- If you want to feel better and prevent disease — exercise regularly — it’s one of the best things you can do.
- You don’t have to run a marathon for exercise…just move more. Park your car further away, take the stairs, play catch with your kids. Any movement you do makes a difference.
- The American Heart Association recommends at least 30 minutes of exercise at least 5 days a week for optimal health — three 10-minute periods of activity are as beneficial to your overall fitness as one 30-minute session.
Hippocrates, the father of western medicine, in the fifth century BC described an association between health and exercise:
“All parts of the body, if used in moderation and exercised in labors to which each is accustomed, become thereby healthy and well developed and age slowly; but if they are unused and left idle, they become liable to disease, defective in growth and age quickly.”
The London buses
The first study to bring home the notion that exercise compared to sedentary activity was desirable was not until a 1953 report by Morris on British transport workers. His pivotal observations showed that London conductors who spent their day collecting tickets on those double decker buses had much less cardiovascular disease including less premature death compared to the sedentary drivers who spent their shift sitting behind the wheel. Since then, the science has supported the consistent message that regular aerobic exercise can decrease the risk of death and age-related diseases in older adults. The exercise-related health benefits are related in part to favorable changes in both the traditional and emerging cardiovascular risk factors that have been observed with increased physical activity patterns or structured exercise programs.
Despite this, nearly 75% of Americans do not exercise at recommended levels. The risk for cardiovascular disease related to a sedentary lifestyle is similar to other risk factors like hypertension and cigarette abuse.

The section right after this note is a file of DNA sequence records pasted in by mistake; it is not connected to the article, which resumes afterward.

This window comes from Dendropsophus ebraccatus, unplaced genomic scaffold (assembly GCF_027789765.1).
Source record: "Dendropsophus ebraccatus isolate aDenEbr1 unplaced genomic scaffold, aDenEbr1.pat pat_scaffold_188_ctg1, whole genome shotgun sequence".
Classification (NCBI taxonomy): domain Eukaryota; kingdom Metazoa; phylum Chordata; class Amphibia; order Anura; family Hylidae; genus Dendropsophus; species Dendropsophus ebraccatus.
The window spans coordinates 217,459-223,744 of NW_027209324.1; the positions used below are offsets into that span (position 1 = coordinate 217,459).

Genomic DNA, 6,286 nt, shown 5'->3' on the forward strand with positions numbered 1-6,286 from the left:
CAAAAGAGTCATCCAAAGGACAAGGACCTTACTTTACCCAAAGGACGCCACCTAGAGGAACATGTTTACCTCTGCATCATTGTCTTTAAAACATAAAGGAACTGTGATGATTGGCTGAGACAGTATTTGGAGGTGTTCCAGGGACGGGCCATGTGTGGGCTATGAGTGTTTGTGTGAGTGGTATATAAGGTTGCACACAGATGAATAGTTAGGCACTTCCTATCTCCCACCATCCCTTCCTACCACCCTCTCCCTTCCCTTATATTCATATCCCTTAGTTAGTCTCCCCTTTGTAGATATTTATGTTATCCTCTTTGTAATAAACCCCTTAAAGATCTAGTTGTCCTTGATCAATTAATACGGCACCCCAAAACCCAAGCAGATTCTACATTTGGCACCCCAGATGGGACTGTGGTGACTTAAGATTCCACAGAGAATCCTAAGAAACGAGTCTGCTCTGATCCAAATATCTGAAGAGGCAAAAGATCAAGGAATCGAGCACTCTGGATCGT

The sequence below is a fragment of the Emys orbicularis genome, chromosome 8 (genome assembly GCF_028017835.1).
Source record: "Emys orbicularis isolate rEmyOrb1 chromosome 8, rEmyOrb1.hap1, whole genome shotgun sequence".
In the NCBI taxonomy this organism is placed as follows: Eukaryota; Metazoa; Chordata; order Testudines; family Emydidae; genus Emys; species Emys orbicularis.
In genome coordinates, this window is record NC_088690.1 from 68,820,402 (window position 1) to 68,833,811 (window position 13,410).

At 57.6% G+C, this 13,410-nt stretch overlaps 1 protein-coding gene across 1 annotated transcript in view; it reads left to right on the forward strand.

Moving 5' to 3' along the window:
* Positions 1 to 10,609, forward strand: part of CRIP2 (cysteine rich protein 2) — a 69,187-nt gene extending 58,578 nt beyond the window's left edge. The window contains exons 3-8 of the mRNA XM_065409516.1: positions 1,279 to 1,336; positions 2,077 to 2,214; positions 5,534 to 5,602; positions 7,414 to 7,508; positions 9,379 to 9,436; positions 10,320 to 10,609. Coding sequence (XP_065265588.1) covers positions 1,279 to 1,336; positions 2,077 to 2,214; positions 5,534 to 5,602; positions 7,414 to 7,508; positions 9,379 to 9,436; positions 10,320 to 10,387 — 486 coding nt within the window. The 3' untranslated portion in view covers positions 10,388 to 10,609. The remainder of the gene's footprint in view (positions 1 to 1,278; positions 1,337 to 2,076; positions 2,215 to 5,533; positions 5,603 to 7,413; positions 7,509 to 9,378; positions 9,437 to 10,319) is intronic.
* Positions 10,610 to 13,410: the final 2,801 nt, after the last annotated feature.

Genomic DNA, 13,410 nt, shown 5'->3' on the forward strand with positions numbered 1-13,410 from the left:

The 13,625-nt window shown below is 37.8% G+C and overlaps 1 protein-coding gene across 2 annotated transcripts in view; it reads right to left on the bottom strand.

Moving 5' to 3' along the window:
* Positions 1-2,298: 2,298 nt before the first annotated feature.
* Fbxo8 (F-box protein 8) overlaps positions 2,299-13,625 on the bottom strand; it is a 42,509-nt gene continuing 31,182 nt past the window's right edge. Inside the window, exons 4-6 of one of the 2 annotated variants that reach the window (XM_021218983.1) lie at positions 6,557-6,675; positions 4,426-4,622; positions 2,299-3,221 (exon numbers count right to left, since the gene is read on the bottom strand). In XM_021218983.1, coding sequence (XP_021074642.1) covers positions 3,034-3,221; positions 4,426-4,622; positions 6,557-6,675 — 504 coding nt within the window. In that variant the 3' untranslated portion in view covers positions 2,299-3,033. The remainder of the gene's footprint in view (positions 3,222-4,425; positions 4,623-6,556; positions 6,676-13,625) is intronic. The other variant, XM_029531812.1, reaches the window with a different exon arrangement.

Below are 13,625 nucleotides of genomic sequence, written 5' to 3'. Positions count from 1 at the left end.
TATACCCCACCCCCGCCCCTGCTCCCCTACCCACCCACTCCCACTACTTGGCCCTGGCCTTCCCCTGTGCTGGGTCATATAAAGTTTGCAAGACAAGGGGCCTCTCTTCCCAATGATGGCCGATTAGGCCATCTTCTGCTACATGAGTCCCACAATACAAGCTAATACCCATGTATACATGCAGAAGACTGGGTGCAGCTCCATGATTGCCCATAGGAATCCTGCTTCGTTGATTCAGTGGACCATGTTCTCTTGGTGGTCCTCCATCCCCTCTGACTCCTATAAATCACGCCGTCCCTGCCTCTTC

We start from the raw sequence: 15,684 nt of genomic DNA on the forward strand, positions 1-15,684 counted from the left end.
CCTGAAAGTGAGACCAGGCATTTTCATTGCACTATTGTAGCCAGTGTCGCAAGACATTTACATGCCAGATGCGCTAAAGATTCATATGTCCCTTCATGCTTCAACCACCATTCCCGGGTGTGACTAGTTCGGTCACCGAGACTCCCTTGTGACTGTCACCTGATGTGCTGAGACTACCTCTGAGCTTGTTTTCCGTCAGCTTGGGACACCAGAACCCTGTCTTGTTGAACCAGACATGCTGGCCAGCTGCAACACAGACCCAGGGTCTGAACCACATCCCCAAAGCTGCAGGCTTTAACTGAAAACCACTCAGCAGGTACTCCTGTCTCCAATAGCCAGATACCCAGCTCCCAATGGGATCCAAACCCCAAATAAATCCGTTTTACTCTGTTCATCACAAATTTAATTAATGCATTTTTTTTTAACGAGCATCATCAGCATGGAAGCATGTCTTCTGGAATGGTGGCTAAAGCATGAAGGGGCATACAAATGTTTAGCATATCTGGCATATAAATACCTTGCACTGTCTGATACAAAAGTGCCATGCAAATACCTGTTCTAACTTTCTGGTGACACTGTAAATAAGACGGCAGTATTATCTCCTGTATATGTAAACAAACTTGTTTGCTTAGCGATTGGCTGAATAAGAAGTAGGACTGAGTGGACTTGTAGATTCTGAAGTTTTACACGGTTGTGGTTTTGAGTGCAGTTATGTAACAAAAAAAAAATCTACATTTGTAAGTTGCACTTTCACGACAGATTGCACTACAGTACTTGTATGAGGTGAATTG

Health benefits of moving more are many
- Reduce risk factors: lower BP, lower blood sugar and boost good HDL-cholesterol
- Improve muscle strength and stamina
- Lower heart attack risk and other cardiovascular disease by 30-40 percent
- Lower stroke risk by 20 percent in moderately active people and by 27 percent in those who are highly active
- People who are physically active and at a healthy weight live about 7 years longer than those who are not active and are obese.
- Help to quit smoking
- Prevents bone loss
- Help manage stress and reduce anxiety and depression
- Help with sleep: fall asleep faster and sleep more soundly
- Improve self-image
- Help delay or prevent chronic illnesses and diseases associated with aging including dementia and maintains quality of life and independence longer for seniors
Some of the landmark trials exploring the link between exercise and health are referenced below:
Morris JN, et al. Coronary heart-disease and physical activity of work. Lancet. 1953;265:1111–1120
Blair SN, et al. Changes in physical fitness and all-cause mortality: a prospective study of healthy and unhealthy men. JAMA. 1995;273:1093–1098.
Manson JE, et al. Walking compared with vigorous exercise for the prevention of cardiovascular events in women. N Engl J Med. 2002;347:716–725
Paffenbarger RS Jr., et al. The association of changes in physical-activity level and other lifestyle characteristics with mortality among men. N Engl J Med. 1993;328:538–545
Mora S, et al. Physical activity and reduced risk of cardiovascular events: potential mediating mechanisms. Circulation. 2007;116:2110–2118.